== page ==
ReOpen NC protesters again take to the streets demanding rollback of COVID-19 safety measures

RALEIGH, N.C. (WTVD) -- Activists who want the North Carolina government to roll back coronavirus safety regulations on businesses took to the streets again Tuesday.

ReOpen NC protesters gathered outside the General Assembly in Raleigh starting at 11 a.m.

The protests were largely peaceful but four arrests were made.

Lisa Marks Todd, 55, of Raleigh, Wendy Kath Macasieb, 53, of Catawba and Ashley Elaina Smith, 33, of Morganton were all charged with violation of an executive order and resisting a public officer.



A fourth person, Jonathan Dane Warren II, of Union County also faces a third charge of injury to real property.

Jonathan Dane Warren II



Capitol Police said Warren is accused of damaging a mechanical gate on state property.

Smith, one of the organizers of the ReOpen NC Facebook group, called the arrests a "shocker."

In a release, Smith said that she suffered a wrist injury as a result and police "took away" her eyeglasses, limiting her ability to see.

"Not one Capitol Police Officer practiced social distancing during my entire ordeal," Smith said. "So much for following the law."

Capitol Police said that all were arrested after they violated an executive order by "participating in a mass gathering while failing to maintain appropriate social distancing and refusing to comply when given the opportunity to do so."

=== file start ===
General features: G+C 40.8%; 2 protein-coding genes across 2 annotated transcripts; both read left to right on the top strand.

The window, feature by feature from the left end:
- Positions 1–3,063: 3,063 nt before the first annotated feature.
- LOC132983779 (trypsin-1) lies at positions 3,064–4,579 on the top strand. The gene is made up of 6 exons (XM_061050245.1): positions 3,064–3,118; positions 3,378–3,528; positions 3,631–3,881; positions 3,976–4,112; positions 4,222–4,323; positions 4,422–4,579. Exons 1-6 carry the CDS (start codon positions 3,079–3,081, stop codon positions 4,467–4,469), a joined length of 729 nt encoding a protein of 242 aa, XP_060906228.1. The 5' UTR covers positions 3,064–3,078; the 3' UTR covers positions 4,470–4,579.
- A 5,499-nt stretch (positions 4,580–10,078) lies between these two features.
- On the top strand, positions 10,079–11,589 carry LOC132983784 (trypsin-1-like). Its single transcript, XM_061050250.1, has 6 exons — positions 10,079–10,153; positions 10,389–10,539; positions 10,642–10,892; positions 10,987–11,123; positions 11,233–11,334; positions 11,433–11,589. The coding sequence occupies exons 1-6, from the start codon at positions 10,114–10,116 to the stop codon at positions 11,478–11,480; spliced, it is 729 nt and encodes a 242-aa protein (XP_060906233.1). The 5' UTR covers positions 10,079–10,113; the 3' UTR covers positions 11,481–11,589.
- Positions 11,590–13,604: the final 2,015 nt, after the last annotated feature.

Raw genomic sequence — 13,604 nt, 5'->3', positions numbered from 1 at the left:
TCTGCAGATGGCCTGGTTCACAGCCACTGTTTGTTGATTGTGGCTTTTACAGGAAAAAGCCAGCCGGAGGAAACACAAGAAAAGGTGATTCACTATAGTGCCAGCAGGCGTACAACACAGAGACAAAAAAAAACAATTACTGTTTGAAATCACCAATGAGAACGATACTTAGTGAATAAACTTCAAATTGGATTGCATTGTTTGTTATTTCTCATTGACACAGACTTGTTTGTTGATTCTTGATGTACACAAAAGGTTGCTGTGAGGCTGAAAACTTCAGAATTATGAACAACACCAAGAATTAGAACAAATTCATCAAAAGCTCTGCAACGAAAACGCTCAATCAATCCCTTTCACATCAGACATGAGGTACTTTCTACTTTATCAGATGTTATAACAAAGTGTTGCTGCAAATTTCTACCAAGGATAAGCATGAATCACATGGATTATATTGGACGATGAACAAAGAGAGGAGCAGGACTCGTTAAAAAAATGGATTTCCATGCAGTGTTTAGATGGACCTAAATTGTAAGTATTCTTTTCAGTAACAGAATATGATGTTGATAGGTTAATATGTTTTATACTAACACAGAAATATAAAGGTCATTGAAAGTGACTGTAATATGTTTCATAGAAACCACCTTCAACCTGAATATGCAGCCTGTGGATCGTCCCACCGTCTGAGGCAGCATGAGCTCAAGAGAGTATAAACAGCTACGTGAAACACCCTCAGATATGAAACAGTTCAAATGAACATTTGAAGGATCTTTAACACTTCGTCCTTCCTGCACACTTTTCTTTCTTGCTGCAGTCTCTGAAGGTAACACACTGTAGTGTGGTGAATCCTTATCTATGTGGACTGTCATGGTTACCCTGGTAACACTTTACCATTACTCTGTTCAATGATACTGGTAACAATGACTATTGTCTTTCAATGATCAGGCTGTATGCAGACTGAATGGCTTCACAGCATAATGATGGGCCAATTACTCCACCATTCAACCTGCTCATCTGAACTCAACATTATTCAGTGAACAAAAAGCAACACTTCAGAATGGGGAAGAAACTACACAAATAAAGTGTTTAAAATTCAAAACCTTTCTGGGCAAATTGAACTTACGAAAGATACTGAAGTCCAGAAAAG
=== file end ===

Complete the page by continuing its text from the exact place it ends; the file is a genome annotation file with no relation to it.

According to a crowd estimation program on Chopper 11, there were an estimated 350 people gathered at the protest at 11:30 a.m.

"Police, like our Governor, swear an oath to uphold the Constitution and today, they violated that oath," Smith said. "Prior to my arrest, we had worked peacefully and cooperatively with Raleigh PD and Capitol Police and the arrests were a shocker."

Counter-protesters also came out for Tuesday's rally. A group of people dressed in scrubs and wearing medical masks stood across the street from the ReOpen NC protesters. Some ReOpen protesters began shouting and heckling the counter-protesters.



Gov. Roy Cooper was asked about the protests during his Tuesday afternoon coronavirus press briefing.

"I understand that people are eager to ease these restrictions, I know it's frustrating to stay at home so much. A lot of families are hanging by a thread," he said. "The thing we have to put first and foremost is the public health and safety of North Carolinians. We have to make sure things are safe.

"I'm very eager to move into our phases of reopening," Cooper said. "We're going to rely on the science, we're going to rely on the data, and we're going to rely on the facts in order to move forward."

Smith said her group is moving forward, too.

"Our protests will continue. Our civil disobedience will accelerate," Smith said. "Our faith in the police has diminished. We will open North Carolina."

It's the third such protest in the last few weeks. Tuesday's protest comes as state legislators return to work to debate a $1.4 billion emergency spending plan touted as a way to help small businesses and expand COVID-19 testing and contact tracing.

Another administrator for the ReOpen NC Facebook page said Monday that she was finishing up her 14-day COVID-19 quarantine.

Audrey Whitlock said she tested positive for the virus but has since gotten better.
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